The Greek's "applications of areas" was a method for constructing figures in different configurations, constrained to be a given area. The constructions were the geometric equivalent of our algebraically solving different kinds of quadratic equations, which algebraic concepts they did not have. If you are interested in pursuing this you can read competent classic accounts (by Heath) here and here.

The construction you were talking about for the Pythagorean theorem immediately precedes those discussions. It is the same or equivalent one used in Bronowski's Ascent of Man TV series in the

on the Pythagorean Theorem.

But this has nothing to do with the mythology behind the alleged role of the 'golden ratio' in esthetics, which misuse is more like Pythagorean number mysticism and has nothing to with mathematical science by Greeks or anyone else. The mathematics related to that ratio is an entirely different subject.

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According to a post from last Jan 11 he [inventor] is talking about a square of side c = a + b, with smaller squares of side a and b touching at their corners in the interior of the larger square of side c. He seems to be trying to explain, out of the blue and for unspecified motives, the Greek's method of "application of areas" which he misuses as meaning his particular quadratic equation with particular variable names. If you can't follow what he is talking about you are not alone. You have to already know what it is to untangle the disconnected statements, many of them wrong, misleading, meaningless or nonsequiturs. He apparently does not understand the simple equations and straightforward general algebraic reductions you noted above, confusing them as "premises" about something else he has in mind.

The Greek's "applications of areas" was a method for constructing figures in different configurations, constrained to be a given area. The constructions were the geometric equivalent of our algebraically solving different kinds of quadratic equations, which algebraic concepts they did not have. If you are interested in pursuing this you can read competent classic accounts (by Heath) here and here.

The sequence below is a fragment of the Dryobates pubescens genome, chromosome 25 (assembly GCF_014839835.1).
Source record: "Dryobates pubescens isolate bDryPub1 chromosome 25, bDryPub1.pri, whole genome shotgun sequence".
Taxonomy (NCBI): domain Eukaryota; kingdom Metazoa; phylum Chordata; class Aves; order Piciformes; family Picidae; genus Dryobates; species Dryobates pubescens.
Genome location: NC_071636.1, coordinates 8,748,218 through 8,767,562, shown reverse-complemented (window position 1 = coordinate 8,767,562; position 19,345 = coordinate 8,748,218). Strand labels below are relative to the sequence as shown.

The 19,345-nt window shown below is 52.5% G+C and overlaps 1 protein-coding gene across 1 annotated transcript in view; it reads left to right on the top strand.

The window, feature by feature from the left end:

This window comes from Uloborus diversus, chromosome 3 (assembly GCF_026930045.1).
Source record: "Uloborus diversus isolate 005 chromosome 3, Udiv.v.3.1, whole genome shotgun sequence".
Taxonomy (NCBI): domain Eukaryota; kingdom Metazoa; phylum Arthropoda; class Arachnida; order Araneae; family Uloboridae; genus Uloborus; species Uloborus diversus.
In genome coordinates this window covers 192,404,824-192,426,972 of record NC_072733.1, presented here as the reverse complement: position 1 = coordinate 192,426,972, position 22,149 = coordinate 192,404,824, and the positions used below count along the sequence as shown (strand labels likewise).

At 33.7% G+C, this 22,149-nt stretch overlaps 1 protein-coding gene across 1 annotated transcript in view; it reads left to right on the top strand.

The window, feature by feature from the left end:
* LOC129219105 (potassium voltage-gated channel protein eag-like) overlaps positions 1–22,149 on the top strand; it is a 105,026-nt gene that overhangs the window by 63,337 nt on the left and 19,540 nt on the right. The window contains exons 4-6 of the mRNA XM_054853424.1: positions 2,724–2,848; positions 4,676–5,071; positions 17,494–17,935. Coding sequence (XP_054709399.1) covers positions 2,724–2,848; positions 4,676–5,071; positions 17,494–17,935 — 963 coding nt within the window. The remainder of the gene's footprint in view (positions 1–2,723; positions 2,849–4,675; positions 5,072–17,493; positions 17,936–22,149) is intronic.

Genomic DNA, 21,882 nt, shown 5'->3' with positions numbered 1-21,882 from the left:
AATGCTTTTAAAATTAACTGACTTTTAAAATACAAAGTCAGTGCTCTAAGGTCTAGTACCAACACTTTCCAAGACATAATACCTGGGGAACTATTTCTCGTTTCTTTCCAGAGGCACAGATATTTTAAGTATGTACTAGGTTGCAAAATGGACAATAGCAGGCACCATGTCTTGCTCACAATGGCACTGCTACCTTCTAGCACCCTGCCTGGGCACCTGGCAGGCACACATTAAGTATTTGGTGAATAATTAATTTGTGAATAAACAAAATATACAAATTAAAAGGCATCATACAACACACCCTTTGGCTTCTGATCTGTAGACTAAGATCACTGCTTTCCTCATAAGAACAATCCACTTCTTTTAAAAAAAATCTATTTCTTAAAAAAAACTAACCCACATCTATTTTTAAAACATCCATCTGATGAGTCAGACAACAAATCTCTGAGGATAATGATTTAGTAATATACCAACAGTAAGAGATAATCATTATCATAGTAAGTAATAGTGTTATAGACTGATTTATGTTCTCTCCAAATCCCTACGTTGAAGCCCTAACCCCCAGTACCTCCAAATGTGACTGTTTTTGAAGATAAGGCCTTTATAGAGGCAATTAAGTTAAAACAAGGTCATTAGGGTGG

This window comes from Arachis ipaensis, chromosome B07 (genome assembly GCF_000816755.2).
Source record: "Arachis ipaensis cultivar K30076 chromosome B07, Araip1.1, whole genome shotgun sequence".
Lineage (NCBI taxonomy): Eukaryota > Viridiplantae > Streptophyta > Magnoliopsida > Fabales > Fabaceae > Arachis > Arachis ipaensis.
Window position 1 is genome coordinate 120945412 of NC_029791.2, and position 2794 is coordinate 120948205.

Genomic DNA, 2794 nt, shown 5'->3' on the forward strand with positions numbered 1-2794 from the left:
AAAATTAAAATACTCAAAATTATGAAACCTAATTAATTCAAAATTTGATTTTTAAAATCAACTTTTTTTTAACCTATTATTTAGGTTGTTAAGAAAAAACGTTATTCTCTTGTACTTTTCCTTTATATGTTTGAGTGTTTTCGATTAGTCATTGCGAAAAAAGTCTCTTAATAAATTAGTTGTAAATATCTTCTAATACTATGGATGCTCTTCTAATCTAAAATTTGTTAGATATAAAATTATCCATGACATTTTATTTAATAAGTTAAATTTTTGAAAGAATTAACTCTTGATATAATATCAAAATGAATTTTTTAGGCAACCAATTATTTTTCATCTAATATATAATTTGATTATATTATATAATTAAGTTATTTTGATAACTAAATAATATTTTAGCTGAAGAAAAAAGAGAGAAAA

The construction you were talking about for the Pythagorean theorem immediately precedes those discussions.

Thanks for the explanation and excellent references on "Application of Areas" and Pythagorean Geometry. I see now that 'c' in AoA is being used simply as a name for a+b, i.e., c = a + b, a square whose side length is (a + b ), whereas I was using 'c' as the hypotenuse of a right triangle having legs a and b. Somehow the discussion got AoA mixed up with the Pythagorean Theorem (juxtaposed as they are even in Heath). Thanks again for masterfully sorting it all out.

Incidentally, I also found some excellent discussion of constrained-area analyses of the Pythagorean Theorem in the Wkipedia article on "Pythagorean Theorem."

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The equation is known as the "Application of Areas" because the area of the square comprised of,

a^2 + 2ab + b^2

exactly fits within the square comprised of,

c^2 .

Did you mean that the other way around? I.e., the square whose side length is c fits within the square whose side length is a+b. If the square whose side length is c is rotated such that its four corners exactly touch the sides of the square whose side length is a+b, the result is four right triangles in the "a+b" square, at its corners, having sides a and b and hypotenuse c. It can be seen that the area of the inner square, c^2, is equal to the area of the outer square, side length a+b, minus the areas of the four right triangles at the corners:

c^2 = (a+b )^2 - 4 x 0.5 x ab = (a^2 + 2ab + b^2) - 2ab = a^2 + b^2.

In my high school geometry textbook (published in the 1950s), this is presented as an algebraic proof of the Pythagorean Theorem.

Regarding the Pythagorean Theorem, e.g., c^2 = a^2 + b^2 :

Later than the textbook reference you provided there was a question raised regarding the above terms that the textbook states and whether the term premises is appropriate.

I haven't read the book, however, you do say "proof". That means that either a deductive logical demonstration of a proposition is made from the premises, or the Application of Areas method of proof is used.

The series of statements given really isn't in the form of a logical proof. The middle term is not omitted, and the last premise doesn't follow from more universal premises.

One other reason the statement isn't a proof is that each of the three premises are numerically equal to c^2. That is a mere statement of equivalencies formed by algebraic manipulation. Its like a run on sentence, and the thing being proved, the third premise being equal to c^2, is present in each premise. That is a violation of the principles of deductive logical proofs, and it would be an example of the fallacy of Post Hoc Ergo Propter Hoc.